Stress and from Physical Conflicts based on Sex, Masculinity, and Color Perception

by Melissa Huntley
Psychology
Faculty advisor: Dr. Wind Goodfriend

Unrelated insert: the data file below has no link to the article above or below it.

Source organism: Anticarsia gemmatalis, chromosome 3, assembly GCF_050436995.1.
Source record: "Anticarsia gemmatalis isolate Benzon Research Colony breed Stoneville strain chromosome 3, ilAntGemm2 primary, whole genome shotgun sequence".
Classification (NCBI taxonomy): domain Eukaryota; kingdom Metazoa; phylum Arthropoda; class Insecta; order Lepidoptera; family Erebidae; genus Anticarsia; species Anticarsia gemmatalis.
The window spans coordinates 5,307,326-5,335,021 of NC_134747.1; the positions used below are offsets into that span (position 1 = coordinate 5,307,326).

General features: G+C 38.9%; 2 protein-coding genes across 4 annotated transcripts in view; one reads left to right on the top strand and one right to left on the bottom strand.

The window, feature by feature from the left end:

As women become aggressive, conflicts occurring between the sexes increase. Research suggests differences in reactions of men and women under stress (Holt-Lunstad, Clayton, & Uchino, 2001), and it is important to identify if these reactions follow similar patterns when faced with physical altercations. Participants started with a survey that measures gender orientation (Bem, 1974), role conflict (Chusmir & Koberg, 1986; Gillespie & Eisler, 1992), and attitudes toward women (Yoder et al., 2004). They then engaged in a fighting simulation with trained opponents (in the style of a martial arts tournament, wearing protective gear). The sex of the opponents was randomly assigned and blood pressure identified how much stress was experienced. It is expected that men will experience less stress than women because the social role of men is that they are expected to have physical conflicts. Women who conflict with a male are expected to have the most stress (i.e., an interaction) because of traditional sex roles. Physical conflict is a common occurrence, whether between men, women, or between opposite sexes. Identifying stress reactions when faced with an altercation will give researchers the opportunity to study more about repercussions of conflicts and may shed light on traditional sex roles.